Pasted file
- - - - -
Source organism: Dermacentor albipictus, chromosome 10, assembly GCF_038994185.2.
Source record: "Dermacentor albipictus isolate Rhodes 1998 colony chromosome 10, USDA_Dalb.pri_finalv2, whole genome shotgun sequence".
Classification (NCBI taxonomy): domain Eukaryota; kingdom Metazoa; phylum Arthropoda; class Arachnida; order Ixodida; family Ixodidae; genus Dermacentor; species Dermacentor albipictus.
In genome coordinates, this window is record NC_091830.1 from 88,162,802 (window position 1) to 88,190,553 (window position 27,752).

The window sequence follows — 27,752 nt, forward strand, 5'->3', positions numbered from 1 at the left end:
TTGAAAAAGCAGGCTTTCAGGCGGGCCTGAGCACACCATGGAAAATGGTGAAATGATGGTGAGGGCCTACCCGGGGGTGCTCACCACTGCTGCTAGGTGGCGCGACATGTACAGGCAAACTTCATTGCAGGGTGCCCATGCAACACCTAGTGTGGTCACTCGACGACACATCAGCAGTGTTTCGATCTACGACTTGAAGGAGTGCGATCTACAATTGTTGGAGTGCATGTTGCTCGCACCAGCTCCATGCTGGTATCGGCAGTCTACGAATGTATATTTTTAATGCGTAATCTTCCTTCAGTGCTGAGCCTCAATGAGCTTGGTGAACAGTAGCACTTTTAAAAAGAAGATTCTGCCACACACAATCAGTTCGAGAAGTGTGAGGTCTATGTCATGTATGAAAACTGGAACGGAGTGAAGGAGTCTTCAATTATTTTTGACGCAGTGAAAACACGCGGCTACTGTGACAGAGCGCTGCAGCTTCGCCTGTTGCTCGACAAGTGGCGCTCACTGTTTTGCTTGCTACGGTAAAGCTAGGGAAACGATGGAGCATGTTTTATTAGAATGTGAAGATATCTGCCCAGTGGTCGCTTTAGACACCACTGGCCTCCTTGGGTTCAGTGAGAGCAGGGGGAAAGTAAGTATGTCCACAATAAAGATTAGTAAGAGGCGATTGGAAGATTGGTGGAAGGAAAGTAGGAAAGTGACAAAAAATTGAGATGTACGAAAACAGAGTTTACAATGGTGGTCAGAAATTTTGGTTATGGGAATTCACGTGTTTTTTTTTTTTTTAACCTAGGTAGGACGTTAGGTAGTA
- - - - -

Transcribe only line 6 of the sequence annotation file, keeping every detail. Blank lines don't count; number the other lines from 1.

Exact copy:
TTGAAAAAGCAGGCTTTCAGGCGGGCCTGAGCACACCATGGAAAATGGTGAAATGATGGTGAGGGCCTACCCGGGGGTGCTCACCACTGCTGCTAGGTGGCGCGACATGTACAGGCAAACTTCATTGCAGGGTGCCCATGCAACACCTAGTGTGGTCACTCGACGACACATCAGCAGTGTTTCGATCTACGACTTGAAGGAGTGCGATCTACAATTGTTGGAGTGCATGTTGCTCGCACCAGCTCCATGCTGGTATCGGCAGTCTACGAATGTATATTTTTAATGCGTAATCTTCCTTCAGTGCTGAGCCTCAATGAGCTTGGTGAACAGTAGCACTTTTAAAAAGAAGATTCTGCCACACACAATCAGTTCGAGAAGTGTGAGGTCTATGTCATGTATGAAAACTGGAACGGAGTGAAGGAGTCTTCAATTATTTTTGACGCAGTGAAAACACGCGGCTACTGTGACAGAGCGCTGCAGCTTCGCCTGTTGCTCGACAAGTGGCGCTCACTGTTTTGCTTGCTACGGTAAAGCTAGGGAAACGATGGAGCATGTTTTATTAGAATGTGAAGATATCTGCCCAGTGGTCGCTTTAGACACCACTGGCCTCCTTGGGTTCAGTGAGAGCAGGGGGAAAGTAAGTATGTCCACAATAAAGATTAGTAAGAGGCGATTGGAAGATTGGTGGAAGGAAAGTAGGAAAGTGACAAAAAATTGAGATGTACGAAAACAGAGTTTACAATGGTGGTCAGAAATTTTGGTTATGGGAATTCACGTGTTTTTTTTTTTTTTAACCTAGGTAGGACGTTAGGTAGTA